FMR Methodology Changes Under Consideration

The Department of Housing and Urban Development (HUD) is proposing to change the methodology used for estimating fair market rents. Fair market rents (FMRs) are used as the basis for payment standards which determine the maximum level of assistance in the housing choice voucher program. They are also used by certain other programs. The Department’s FMRs are set at a level that should allow a program participant to afford to rent a unit for approximately 40 percent of an area’s standard quality stock.

The Department is updating the methodology for calculating FMRs because in the past it has received comments stating that “FMRs need to incorporate more local and more timely data.” In its comments on the fiscal year (FY) 2019 FMRs, NAHRO recommended that HUD use more timely data when calculating FMRs, fund local research surveys, and continue to refine its methodology for calculating FMRs. Additionally, the Senate Transportation and Housing and Urban Development (THUD) Appropriations subcommittee, in report language, urged HUD to improve its FMR estimates to “better reflect the rent inflation that occurs between the time that American Community Survey data is collected and the fiscal year for which the FMRs are produced.”

Comments on the updated process are due in 30 days. (6/5/19 edit – Comments are due by July 5, 2019.)

Click below to read more.

Current Process
Currently, HUD calculates FMRs by using American Community Survey (ACS) data to calculate a gross rent (shelter rent plus utilities) for the year three years before the fiscal year of the new FMRs are published (e.g., ACS data is used to calculate the gross rent for 2017 for the FY 2020 FMRs). The Department then updates this gross rent through the end of the next year using the annual change in certain components of the Consumer Price Index (CPI). Finally, the Department uses a trend factor (incorporating assumptions from the President’s Budget) to estimate the final FMRs. In using a trend factor, the Department utilizes a forecast of the Gross Rent Index. The forecast of the Gross Rent Index “is made up of two independently forecasted components of the Consumer Price Index: “Housing, Shelter, Rent of Primary Residence” and “Housing, Fuels and Utilities.” The forecasts are combined “using long-term average expenditure combination factors of approximately 80 percent and 20 percent.” This method is used for certain areas where the model can produce reliable forecasts. Other areas use a regionally based local trend factor.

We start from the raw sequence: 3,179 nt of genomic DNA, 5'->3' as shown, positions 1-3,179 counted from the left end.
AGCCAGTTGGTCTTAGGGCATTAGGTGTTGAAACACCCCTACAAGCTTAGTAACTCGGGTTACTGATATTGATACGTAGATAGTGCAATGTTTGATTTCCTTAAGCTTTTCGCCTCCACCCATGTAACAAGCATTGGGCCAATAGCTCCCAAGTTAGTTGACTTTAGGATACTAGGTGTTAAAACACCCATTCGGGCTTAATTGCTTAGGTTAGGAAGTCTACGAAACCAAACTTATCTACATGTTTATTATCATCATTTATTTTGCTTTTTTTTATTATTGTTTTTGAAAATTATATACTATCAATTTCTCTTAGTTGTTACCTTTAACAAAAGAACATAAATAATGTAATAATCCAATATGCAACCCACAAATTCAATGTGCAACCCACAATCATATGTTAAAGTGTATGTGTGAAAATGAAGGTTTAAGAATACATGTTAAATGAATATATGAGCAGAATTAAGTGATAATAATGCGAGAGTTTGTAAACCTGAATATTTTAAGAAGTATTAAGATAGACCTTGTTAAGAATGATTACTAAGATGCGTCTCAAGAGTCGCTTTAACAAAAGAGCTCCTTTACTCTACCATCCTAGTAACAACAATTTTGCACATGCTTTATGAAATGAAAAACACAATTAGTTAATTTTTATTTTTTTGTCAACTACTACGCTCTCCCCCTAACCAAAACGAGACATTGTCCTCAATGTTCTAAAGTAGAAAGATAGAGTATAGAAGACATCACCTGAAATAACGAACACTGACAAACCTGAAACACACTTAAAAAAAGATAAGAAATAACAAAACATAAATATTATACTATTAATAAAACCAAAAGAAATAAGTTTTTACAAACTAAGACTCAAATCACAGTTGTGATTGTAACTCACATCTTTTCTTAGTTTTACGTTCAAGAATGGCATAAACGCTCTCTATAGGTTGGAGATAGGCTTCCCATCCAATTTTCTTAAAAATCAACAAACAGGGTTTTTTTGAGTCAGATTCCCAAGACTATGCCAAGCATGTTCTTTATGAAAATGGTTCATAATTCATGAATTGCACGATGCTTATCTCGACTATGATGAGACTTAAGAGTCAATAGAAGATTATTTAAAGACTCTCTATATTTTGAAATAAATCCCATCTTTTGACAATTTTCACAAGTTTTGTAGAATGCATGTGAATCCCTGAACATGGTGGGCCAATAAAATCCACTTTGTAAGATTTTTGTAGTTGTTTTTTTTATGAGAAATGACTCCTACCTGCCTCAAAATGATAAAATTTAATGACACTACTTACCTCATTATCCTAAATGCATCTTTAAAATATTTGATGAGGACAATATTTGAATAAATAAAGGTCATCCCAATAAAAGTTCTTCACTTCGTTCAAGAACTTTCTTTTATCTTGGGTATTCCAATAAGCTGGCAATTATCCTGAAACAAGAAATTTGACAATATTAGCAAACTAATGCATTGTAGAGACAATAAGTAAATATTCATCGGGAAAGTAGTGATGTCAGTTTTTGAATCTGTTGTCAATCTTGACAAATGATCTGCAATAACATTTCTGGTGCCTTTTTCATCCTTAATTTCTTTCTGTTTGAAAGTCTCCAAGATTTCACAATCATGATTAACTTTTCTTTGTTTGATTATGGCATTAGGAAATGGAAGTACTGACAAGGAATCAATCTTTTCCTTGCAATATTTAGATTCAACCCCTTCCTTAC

Three Models
The Department is considering using one of three models to update the Gross Rent Index depending on the region and whether the model provides reliable forecasts in a particular region. These models were examined by a multi-disciplinary HUD research team.

  • National Input Model (NIM) – This model would incorporate a forecast of national residential fixed investment from the Bureau of Economic Analysis National Income and Product Accounts into the “Housing, Shelter, Rent of Primary Residence” component of the Gross Rent Index. The NIM did not produce as good results for the “Housing, Fuels and Utilities” component of the Gross Rent Index.
  • Pure Time Series (PTS) – For forecasting the “Housing, Fuels and Utilities” component of the Gross Rent Index, the PTS model—using previous values of local fuel and utilities index—produced the best results in certain areas.
  • Local Input Model (LIM) – A Local Input Model where forecasts are based on exogeneous variables (i.e., variables whose value is determined outside the model) such as local building permit data and employment data for the “Housing, Shelter, Rent of Primary Residence” and electricity prices for “Housing, Fuels and Utilities” components.

While the research team recommended that HUD use the National Input Model for primary residence rental calculation and Pure Time Series model for the forecast of the fuels and utilities, HUD would like to choose to use a different model depending on the location, in the hope that a particular model for a particular location will provide the most accurate forecast. The Department will include the model specification it uses to calculate local trend factors for each area in the online Fair Market Rent Documentation System.

Changes to Small Area FMR Methodology
Currently, when calculating small area FMRs (FMRs calculated over zip code geographies), where zip code level estimates are not available, HUD assigns a small area FMR based on the estimate of the gross rent for the county. This has the effect of producing small area FMRs based on much larger geographies, which are not accurate for the zip code over which the small area FMR is produced.

The Department is proposing to change this. In those areas where there are not zip code level estimates—i.e., zip code tabulation areas (ZCTA) do not have reliable data—HUD will see if the ZCTA is bordered by ZCTAs with reliable data. If half of these neighboring ZCTAs have reliable data, then HUD will use the weighted average as the basis for the small area FMR estimate.

Comments will be due in 30 days after the date of publication. The Department is interested in receiving comments on evaluating the accuracy of local trend factors and alternatives for assessing the best local forecast model to select.

FMRs produced with these methodological changes can be found here (when posted).
HUD’s report to Congress titled “Proposals to Update the Fair Market Rent Formula” can be found here.
HUD’s multi-disciplinary team’s research can be found here (when posted).
NAHRO’s comments on the FY 2019 FMRs can be found here.
The prepublication copy of this notice can be found here.
The version of this notice published in the Federal Register can be found here (when posted).

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